Compound boosts contrast of photoacoustic images
An agent for enhancing the contrast of photoacoustic imaging—an emerging imaging modality that involves 'listening' to the sound generated by laser light—has been developed by A*STAR researchers.
Photoacoustic imaging is an intriguing way to capture a picture of biological tissue in the body. Researchers shine ultrashort pulses of near-infrared laser light on to the region to be imaged. Tissue absorbs the light, causing it to heat up and expand and the expansion generates sound waves that are picked up by an ultrasound detector and used to generate an image.
Since it does not use ionizing radiation, photoacoustic imaging is safer than X-ray imaging and combines the advantages of optical imaging (good contrast) with those of ultrasound imaging (high spatial resolution and tissue penetration). Currently it is mainly used in research laboratories, but it has several potential clinical applications.
Compounds known as contrast agents are used to boost the contrast of photoacoustic images. While metal carbonyl clusters—molecules with metal atoms at their centers and limbs of carbon monoxide—have high photoacoustic contrasts, the contrast peaks at wavelengths that are too low to be useful for photoacoustic imaging.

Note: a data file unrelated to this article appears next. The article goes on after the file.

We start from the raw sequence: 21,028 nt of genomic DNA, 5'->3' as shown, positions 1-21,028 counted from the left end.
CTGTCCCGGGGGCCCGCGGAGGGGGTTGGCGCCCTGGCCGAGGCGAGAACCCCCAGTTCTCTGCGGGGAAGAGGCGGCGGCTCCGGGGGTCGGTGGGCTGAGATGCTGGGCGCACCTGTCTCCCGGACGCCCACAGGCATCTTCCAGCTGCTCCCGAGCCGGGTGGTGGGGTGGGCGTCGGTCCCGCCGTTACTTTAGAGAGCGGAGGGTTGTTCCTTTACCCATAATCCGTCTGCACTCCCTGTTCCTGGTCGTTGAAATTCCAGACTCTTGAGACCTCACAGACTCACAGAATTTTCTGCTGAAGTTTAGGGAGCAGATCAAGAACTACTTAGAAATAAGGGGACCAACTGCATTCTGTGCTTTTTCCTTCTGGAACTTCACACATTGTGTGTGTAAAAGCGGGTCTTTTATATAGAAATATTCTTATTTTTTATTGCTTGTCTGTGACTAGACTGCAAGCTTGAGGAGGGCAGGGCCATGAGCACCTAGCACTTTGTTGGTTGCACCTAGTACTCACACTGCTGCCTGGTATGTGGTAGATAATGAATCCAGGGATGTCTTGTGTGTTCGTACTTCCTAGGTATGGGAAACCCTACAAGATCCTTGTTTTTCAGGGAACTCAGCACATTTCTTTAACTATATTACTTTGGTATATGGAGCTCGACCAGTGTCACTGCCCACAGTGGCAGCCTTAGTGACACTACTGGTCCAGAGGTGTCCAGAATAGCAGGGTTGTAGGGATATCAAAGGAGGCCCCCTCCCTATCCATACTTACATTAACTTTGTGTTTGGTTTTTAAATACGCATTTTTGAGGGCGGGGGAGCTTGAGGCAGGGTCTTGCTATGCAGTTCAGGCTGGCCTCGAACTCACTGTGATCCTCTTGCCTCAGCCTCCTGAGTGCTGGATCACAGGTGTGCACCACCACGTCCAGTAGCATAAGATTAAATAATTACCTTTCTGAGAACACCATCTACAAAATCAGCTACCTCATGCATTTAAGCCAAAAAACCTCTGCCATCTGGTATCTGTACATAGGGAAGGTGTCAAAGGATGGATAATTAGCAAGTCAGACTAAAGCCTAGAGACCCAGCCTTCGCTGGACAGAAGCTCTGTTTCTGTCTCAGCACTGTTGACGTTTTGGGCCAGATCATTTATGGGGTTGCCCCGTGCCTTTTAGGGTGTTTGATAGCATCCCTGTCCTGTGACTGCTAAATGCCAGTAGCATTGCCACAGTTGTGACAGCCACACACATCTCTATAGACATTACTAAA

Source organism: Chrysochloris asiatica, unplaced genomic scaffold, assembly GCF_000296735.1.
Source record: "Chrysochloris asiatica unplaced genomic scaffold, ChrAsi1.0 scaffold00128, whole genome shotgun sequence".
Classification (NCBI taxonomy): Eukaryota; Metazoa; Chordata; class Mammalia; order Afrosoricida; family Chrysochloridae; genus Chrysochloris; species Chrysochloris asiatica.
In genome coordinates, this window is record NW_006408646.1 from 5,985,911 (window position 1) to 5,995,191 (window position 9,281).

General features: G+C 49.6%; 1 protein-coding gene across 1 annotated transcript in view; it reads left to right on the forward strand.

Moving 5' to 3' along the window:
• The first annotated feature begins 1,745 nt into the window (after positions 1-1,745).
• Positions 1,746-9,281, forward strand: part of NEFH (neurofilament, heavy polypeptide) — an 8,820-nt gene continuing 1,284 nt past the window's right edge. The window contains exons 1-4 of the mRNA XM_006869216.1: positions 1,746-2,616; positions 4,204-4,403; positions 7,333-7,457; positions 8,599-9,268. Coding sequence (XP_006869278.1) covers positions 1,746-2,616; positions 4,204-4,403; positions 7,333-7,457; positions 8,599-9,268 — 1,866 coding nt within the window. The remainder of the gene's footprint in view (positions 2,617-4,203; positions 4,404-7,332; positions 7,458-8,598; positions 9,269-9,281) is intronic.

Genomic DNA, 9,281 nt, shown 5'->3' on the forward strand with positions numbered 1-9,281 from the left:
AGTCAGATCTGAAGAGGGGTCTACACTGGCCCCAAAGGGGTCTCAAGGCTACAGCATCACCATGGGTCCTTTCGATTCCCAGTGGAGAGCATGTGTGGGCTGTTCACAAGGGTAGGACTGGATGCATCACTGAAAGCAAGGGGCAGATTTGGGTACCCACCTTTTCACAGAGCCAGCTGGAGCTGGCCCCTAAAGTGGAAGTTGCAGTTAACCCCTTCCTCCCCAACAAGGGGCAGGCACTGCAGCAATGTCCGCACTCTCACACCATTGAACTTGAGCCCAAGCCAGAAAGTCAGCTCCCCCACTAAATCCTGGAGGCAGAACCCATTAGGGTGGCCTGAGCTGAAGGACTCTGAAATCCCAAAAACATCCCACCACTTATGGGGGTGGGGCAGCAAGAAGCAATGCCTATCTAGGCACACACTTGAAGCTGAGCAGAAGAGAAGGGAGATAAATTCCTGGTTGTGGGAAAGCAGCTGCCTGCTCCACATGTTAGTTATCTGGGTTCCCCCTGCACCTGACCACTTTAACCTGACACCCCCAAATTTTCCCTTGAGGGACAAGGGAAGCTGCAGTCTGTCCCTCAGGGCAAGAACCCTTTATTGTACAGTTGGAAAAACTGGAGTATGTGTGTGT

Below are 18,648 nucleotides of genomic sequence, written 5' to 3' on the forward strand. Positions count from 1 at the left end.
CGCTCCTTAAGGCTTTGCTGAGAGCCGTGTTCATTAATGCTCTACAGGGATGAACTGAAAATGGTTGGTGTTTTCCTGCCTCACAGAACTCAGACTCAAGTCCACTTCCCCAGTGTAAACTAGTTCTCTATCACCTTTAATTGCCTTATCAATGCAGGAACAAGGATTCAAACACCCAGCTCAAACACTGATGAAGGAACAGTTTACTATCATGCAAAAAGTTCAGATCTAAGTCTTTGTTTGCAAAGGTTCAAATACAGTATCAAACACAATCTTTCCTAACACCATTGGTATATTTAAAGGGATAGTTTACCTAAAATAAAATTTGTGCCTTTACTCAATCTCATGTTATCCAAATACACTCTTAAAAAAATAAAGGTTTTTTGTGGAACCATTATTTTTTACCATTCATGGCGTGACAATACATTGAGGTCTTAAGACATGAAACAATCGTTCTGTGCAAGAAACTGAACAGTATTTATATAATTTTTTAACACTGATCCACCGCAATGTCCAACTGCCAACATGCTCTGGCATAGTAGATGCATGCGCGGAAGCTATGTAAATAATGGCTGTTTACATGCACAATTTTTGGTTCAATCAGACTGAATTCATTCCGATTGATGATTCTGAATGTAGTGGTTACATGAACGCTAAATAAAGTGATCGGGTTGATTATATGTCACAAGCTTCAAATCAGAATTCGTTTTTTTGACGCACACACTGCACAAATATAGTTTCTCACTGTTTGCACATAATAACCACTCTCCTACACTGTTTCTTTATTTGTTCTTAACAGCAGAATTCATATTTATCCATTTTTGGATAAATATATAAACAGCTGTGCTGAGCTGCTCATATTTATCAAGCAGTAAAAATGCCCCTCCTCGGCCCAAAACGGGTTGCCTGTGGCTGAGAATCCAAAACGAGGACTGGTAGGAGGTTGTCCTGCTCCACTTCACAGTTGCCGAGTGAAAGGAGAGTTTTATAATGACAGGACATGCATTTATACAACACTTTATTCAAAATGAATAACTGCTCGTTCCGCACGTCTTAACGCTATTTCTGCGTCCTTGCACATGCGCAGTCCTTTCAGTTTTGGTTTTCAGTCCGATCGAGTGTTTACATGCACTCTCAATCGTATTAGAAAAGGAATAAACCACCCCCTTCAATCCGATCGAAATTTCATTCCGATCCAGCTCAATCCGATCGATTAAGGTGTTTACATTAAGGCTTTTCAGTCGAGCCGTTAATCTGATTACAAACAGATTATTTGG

Now, Malini Olivo at the A*STAR Singapore Bioimaging Consortium and co-workers have discovered a way to shift the optical absorption of metal carbonyl clusters to longer wavelengths. They found that using metal cores that have high nuclearity pushes the optical contrast into the near-infrared range (680 to 1,000 nanometers), which is so important for photoacoustic imaging.
When they injected osmium carbonyl clusters into the bloodstream of mice, they observed up to a four-fold enhancement in the photoacoustic signal from certain tissues, compared to that obtained with metal carbonyl clusters that have a low nuclearity.
"We demonstrated the potential of high-nuclearity carbonyl clusters of ruthenium and osmium as photoacoustic contrast agents in whole-body preclinical imaging," says Olivo. "The clusters exhibit low toxicity, high stability and superior photoacoustic stability compared to the clinically approved near-infrared dye indocyanine green."
More broadly, the study emphasizes a neglected class of compounds. "This work highlights the potential biological applications of organometallic complexes, which have not been well explored," says Olivo.
"Metal-based therapeutic and imaging agents are becoming increasingly important. The in vivo evaluation of this class of clusters provides insights into the toxicity of such compounds, which should help to reduce the stigma associated with heavy-metal toxicity."
The team intends to improve the biocompatibility of the clusters and also functionalize the clusters with certain ligands to enable targeted imaging.